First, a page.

This four-part series, presented by composer Howard Goodall, shows that great pieces of music are not freak accidents of genius but the direct products of their time, place, culture and politics.
The year is 1564 and Europe is still reeling from the effects of the Reformation. The sacred music of the two churches – Catholic and Protestant – was developing in completely different ways. Instrumental music was also rapidly gaining in importance – as was ballet, championed by Catherine de' Medici, Queen of France. From the violin, which dominated her dance bands, the orchestra would emerge.
The key aims of this programme are to:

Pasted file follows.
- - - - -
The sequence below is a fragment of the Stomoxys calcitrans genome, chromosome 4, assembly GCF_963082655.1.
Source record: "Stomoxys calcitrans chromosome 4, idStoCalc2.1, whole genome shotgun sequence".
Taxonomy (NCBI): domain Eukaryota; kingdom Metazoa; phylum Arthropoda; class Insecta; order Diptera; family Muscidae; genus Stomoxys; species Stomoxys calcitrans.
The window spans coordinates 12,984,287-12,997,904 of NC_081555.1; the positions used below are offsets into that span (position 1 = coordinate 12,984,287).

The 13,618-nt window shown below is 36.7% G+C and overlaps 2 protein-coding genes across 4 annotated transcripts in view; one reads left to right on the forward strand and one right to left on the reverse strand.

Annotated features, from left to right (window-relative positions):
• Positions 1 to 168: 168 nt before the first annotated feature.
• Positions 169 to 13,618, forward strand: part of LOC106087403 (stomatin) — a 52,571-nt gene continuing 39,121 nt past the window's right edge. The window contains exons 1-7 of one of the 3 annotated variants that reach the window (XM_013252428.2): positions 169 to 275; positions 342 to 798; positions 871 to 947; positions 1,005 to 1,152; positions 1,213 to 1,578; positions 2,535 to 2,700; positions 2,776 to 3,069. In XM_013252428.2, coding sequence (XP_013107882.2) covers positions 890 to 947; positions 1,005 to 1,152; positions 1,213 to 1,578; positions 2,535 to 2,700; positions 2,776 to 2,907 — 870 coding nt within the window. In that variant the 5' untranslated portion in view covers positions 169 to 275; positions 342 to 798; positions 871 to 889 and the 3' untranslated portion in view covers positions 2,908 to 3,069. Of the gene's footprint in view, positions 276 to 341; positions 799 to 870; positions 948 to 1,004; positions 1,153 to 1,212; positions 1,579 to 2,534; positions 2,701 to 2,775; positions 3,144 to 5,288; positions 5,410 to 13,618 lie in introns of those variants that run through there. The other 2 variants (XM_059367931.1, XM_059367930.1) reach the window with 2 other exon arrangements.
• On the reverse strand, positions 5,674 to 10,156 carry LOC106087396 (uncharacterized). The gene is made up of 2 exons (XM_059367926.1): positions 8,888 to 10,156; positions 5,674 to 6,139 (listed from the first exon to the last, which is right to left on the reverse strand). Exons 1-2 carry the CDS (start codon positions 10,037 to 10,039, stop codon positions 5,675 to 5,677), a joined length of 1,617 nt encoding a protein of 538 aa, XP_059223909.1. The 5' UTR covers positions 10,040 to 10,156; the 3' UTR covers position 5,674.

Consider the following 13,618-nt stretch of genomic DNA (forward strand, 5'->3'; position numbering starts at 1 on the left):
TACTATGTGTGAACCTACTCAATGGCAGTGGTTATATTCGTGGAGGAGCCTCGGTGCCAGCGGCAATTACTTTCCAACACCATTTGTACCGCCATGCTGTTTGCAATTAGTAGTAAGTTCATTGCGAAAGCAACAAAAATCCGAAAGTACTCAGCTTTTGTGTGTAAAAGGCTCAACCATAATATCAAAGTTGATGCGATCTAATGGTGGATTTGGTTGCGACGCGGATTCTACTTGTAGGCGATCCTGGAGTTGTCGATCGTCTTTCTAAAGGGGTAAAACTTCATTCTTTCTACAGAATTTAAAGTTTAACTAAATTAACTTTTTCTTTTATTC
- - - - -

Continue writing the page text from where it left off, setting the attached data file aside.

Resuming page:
* introduce the viewer to the political and social, and in particular religious contexts of the middle and late Renaissance
* explore how music could support religious devotion both in the new Protestant church in northern Europe as well as the Catholic church
* consider the importance of the use of polyphony in church music and the changes to Catholic Church music throughout the Renaissance and the early Baroque
* listen to works by key composers of the period such as Palestrina, J.S. Bach and George Handel
* discover secular works by the above composers written for pleasure such as the madrigal as well as the orchestral works
* explore the changes to instruments and the rise of the violin, particularly in Italy and France
* consider the importance of the patronage of Catherine de' Medici to the rise of ballet, the introduction of the violin and the arts in general in France